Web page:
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Immigrant versus Native Businesswomen: Proclivity and Performance


  • Constant, Amelie F.

    () (Temple University)


Career positions in German economic life are still male-dominated, and the driving forces behind success are not yet well understood. This paper contributes to a better understanding by classifying success stories in self-employment and business careers, and by investigating differences between native women (both from West and East Germany) and migrants using a rich data set from the German Socio-economic Panel. Results on self-employment proclivity are very sensitive to the alternative choice. Women choose self-employment over a business career in the salaried sector when they are older, less educated, have under-age children, and parents who are self-employed themselves. When women are younger and more educated but have children, they choose self-employment as a way to circumvent unemployment. Women who are more educated and do not have under-age children are more likely to be businesswomen in the salaried sector, suggesting a clear choice for a secure job. East German women are less likely to choose self-employment or a business career than West German women. Overall, compared to other types of employment, selfemployment offers women the desirable and valuable element of time and space flexibility. Businesswomen in paid-employment earn the highest wages and this is long-lasting. Compared to women in lower dependent employment, those in self-employment earn more. Thus, self-employment offers women a path to economic success. Invariably, East German women earn less than West German women.

Suggested Citation

  • Constant, Amelie F., 2004. "Immigrant versus Native Businesswomen: Proclivity and Performance," IZA Discussion Papers 1234, Institute for the Study of Labor (IZA).
  • Handle: RePEc:iza:izadps:dp1234

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    References listed on IDEAS

    1. Robert W. Fairlie & Bruce D. Meyer, 1996. "Ethnic and Racial Self-Employment Differences and Possible Explanations," Journal of Human Resources, University of Wisconsin Press, vol. 31(4), pages 757-793.
    2. Constant, Amelie F. & Shachmurove, Yochanan, 2003. "Entrepreneurial Ventures and Wage Differentials Between Germans and Immigrants," IZA Discussion Papers 879, Institute for the Study of Labor (IZA).
    3. Constant, Amelie F. & Shachmurove, Yochanan & Zimmermann, Klaus F., 2003. "What Makes an Entrepreneur and Does It Pay? Native Men, Turks, and Other Migrants in Germany," IZA Discussion Papers 940, Institute for the Study of Labor (IZA).
    4. Magnus Lofstrom, 2002. "Labor market assimilation and the self-employment decision of immigrant entrepreneurs," Journal of Population Economics, Springer;European Society for Population Economics, vol. 15(1), pages 83-114.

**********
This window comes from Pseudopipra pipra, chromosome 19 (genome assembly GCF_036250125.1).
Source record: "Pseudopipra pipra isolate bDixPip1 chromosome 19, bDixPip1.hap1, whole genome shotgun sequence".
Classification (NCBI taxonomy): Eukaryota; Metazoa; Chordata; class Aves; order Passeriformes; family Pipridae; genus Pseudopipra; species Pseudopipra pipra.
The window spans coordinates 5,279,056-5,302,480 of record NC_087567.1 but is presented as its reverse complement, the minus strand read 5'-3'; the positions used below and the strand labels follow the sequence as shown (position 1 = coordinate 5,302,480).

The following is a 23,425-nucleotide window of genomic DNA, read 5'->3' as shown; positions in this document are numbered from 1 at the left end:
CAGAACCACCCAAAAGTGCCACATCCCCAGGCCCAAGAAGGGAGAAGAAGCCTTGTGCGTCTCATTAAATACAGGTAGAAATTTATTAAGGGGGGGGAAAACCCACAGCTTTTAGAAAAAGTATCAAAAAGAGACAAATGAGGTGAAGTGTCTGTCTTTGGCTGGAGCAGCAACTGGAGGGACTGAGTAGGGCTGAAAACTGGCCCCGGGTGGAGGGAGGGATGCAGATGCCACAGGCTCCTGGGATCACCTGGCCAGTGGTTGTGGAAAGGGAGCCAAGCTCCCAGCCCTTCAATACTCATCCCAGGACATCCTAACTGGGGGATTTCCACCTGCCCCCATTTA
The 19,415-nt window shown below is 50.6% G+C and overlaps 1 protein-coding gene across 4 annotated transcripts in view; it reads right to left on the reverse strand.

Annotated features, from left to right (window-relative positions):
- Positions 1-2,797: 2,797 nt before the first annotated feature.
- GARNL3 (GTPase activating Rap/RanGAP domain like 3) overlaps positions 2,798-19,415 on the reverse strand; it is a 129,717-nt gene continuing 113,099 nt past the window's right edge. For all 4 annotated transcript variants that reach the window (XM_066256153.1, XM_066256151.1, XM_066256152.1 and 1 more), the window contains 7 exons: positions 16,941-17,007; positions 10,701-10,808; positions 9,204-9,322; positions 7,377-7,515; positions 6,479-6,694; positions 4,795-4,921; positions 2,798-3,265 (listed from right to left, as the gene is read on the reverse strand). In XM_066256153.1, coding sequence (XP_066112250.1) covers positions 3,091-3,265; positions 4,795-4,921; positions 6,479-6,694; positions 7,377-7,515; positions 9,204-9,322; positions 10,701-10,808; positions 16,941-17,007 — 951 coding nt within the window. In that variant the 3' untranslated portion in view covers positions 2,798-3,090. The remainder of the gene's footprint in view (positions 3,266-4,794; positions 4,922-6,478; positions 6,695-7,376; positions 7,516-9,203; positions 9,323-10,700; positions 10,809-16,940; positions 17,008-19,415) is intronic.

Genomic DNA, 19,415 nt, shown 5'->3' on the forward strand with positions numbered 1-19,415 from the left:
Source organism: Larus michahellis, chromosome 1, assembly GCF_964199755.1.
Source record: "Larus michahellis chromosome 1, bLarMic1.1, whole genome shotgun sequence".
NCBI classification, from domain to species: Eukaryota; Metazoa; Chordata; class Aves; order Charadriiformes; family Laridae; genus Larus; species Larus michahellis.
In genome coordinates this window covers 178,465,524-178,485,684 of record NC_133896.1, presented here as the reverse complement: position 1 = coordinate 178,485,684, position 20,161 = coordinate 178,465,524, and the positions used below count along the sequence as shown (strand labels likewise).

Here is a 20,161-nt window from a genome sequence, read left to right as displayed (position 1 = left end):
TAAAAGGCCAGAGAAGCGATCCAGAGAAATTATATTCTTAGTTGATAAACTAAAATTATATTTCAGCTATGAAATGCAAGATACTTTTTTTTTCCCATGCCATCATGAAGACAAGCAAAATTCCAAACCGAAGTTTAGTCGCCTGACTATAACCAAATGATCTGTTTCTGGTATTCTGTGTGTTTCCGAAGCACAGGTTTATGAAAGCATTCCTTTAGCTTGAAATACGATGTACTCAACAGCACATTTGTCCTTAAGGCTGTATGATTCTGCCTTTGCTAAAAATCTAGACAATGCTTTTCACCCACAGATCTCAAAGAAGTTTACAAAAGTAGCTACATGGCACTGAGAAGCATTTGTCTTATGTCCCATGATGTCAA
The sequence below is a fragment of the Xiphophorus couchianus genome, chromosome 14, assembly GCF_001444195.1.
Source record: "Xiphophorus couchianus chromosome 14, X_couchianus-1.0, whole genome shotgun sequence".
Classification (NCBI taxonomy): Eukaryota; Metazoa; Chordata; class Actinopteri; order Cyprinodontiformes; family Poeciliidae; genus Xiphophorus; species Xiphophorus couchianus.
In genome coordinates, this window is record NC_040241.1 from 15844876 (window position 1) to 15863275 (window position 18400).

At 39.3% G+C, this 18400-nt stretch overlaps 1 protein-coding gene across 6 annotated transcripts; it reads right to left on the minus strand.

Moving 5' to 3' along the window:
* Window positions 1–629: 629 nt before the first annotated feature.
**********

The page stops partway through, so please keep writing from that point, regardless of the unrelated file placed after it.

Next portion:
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    6. Taylor, Mark P, 2001. "Self-Employment and Windfall Gains in Britain: Evidence from Panel Data," Economica, London School of Economics and Political Science, vol. 68(272), pages 539-565, November.
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    13. Henning Lohmann, 2001. "Self-employed or employee, full-time or part-time? Gender differences in the determinants and conditions for self-employment in Europe and the US," MZES Working Papers 38, MZES.
    14. Clark, Kenneth & Drinkwater, Stephen, 1998. "Ethnicity and Self-Employment in Britain," Oxford Bulletin of Economics and Statistics, Department of Economics, University of Oxford, vol. 60(3), pages 383-407, August.
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    More about this item


    economics of minorities; occupational choice; self-employment; entrepreneurship; economics of gender; immigrants;

    JEL classification:

    • J23 - Labor and Demographic Economics - - Demand and Supply of Labor - - - Labor Demand
    • M13 - Business Administration and Business Economics; Marketing; Accounting; Personnel Economics - - Business Administration - - - New Firms; Startups
    • J15 - Labor and Demographic Economics - - Demographic Economics - - - Economics of Minorities, Races, Indigenous Peoples, and Immigrants; Non-labor Discrimination
    • J16 - Labor and Demographic Economics - - Demographic Economics - - - Economics of Gender; Non-labor Discrimination
    • J24 - Labor and Demographic Economics - - Demand and Supply of Labor - - - Human Capital; Skills; Occupational Choice; Labor Productivity
    • J61 - Labor and Demographic Economics - - Mobility, Unemployment, Vacancies, and Immigrant Workers - - - Geographic Labor Mobility; Immigrant Workers
    • J31 - Labor and Demographic Economics - - Wages, Compensation, and Labor Costs - - - Wage Level and Structure; Wage Differentials

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